January: The Fourth Amendment of the Constitution (termed a constitutional coup) establishes a one party rule by the newly formed Bangladesh Krishak Sramik Awami League (BAKSAL); Mujib cites widespread corruption and failure of the goverment to address the needs of the poor. Bangladesh switched over to the presidential system of governance and Bangabandhu took over as President of the republic.
On June, all political parties were banned and were asked to join the newly formed BAKSAL. Many Newspapers were banned. All these triggered massive resentment against Mujib Government.
August 15: Sheikh Mujibur Rahman is assassinated by a group of Army officers led by Col. Faruk Ahmed, Col. Rashid, and a Maj. Dalim; among the dead are Mujib’s wife, his three sons including the eight year old Shiekh Russel, and two daughters-in-law.
The only family members of Mujib who survive are his two daughters, Sheikh Hasina and Sheikh Rehana; they were abroad at the time with their respective families.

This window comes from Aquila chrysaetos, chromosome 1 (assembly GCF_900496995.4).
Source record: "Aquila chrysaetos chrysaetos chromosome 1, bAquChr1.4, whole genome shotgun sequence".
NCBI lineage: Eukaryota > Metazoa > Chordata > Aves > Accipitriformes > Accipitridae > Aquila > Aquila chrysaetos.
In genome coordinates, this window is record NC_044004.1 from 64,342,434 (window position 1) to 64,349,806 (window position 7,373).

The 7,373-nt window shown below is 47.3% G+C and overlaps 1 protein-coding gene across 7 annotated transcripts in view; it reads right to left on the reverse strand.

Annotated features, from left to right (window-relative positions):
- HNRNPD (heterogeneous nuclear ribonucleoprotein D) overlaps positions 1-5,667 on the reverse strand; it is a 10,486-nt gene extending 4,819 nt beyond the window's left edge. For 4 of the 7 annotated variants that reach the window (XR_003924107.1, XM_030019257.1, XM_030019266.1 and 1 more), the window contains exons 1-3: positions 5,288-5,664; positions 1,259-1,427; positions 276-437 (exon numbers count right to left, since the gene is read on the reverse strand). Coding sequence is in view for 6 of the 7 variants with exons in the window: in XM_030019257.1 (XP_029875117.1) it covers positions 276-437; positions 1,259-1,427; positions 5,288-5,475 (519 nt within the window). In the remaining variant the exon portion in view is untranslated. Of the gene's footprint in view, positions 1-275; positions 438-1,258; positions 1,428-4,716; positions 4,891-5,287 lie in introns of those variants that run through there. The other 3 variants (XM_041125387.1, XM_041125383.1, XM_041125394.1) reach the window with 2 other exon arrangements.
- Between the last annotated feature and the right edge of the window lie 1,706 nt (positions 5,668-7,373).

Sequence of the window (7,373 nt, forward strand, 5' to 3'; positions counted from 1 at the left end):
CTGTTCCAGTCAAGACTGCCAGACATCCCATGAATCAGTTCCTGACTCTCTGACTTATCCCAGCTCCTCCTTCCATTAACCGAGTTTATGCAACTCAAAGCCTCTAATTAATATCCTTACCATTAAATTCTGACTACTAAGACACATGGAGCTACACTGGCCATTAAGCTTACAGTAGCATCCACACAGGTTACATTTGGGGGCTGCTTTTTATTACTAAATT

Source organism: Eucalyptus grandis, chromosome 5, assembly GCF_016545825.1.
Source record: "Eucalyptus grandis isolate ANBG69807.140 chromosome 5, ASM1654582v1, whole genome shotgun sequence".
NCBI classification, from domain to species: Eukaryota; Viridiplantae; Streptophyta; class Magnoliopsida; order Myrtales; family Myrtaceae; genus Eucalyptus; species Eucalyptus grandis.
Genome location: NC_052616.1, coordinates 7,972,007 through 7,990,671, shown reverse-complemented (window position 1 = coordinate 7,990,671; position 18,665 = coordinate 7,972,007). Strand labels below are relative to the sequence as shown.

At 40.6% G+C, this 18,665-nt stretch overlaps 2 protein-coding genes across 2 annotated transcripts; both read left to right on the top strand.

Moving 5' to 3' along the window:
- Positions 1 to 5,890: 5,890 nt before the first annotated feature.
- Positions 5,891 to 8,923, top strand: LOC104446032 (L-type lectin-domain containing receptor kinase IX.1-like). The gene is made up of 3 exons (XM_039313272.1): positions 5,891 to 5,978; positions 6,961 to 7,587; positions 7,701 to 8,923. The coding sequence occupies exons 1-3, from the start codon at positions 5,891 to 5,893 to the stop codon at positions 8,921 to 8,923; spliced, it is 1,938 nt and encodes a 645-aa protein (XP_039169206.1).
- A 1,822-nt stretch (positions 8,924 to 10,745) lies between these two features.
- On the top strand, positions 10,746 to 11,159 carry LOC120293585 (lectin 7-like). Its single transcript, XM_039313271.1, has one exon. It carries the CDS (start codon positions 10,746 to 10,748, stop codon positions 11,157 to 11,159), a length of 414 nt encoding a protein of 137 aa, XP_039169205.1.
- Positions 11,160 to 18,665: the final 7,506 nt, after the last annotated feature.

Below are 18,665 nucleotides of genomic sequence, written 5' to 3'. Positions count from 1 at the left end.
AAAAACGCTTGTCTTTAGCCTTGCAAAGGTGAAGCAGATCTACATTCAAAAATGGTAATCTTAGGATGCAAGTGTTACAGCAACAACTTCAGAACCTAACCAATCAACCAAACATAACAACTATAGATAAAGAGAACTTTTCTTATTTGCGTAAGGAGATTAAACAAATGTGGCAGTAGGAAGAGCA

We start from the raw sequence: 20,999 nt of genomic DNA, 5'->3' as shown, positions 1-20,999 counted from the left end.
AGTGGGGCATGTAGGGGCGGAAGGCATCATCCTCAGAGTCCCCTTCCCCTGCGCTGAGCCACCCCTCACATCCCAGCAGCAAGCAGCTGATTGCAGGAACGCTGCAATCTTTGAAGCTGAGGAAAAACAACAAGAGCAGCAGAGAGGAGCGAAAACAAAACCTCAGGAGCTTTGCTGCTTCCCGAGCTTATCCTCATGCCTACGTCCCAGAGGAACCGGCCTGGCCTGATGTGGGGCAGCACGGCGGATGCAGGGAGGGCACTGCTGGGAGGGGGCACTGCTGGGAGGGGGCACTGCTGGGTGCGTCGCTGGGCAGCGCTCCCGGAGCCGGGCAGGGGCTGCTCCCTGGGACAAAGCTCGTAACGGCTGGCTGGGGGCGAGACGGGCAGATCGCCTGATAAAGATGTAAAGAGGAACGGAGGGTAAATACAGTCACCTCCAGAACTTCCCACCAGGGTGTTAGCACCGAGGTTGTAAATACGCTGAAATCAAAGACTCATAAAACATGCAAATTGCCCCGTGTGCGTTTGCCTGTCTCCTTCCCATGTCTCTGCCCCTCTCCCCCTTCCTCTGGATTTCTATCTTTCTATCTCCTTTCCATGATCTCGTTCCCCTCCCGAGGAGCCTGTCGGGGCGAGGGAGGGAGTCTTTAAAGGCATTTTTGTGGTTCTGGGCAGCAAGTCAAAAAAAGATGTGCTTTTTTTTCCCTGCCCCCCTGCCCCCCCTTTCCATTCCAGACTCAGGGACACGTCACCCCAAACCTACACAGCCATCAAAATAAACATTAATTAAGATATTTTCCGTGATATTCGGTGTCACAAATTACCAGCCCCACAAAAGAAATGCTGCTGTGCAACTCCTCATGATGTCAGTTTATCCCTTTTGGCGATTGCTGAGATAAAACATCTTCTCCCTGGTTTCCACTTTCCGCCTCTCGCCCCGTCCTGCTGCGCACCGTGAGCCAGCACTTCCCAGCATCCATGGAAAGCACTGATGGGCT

The coup was staged by army officers repatriated from Pakistan after the War. Because of their anti-communist leanings, some role of CIA (who were engaged in similar operations across the Latin America at the time) is widely suspected.
Khondkar Moshtaque Ahmed becomes the President; the four key figures from the Mujibnagar Government, who had sidelined Moshtaque for his suspected subversive activities in Calcutta, West Bengal during the War, are brutally murdered in Dhaka Central Jail. Moshtaque’s first (and last) major directive is to design a National Costume (for men only, apparently) that includes his favorite Islamic cap.
The lower ranks in the army stage a coup; Col. Taher quells the uprising and rescues Ziaur Rahman, now a Maj. Gen.; Zia later assumes full control and declares Martial Law.
Col. Abu Taher, one of the 11 Sector Commanders and a valiant Freedom Fighter who had lost a leg in action, is tried behind closed doors as a “conspirator” in the November 7 “Sipoy Mutiny” and hanged under Zia’s directives.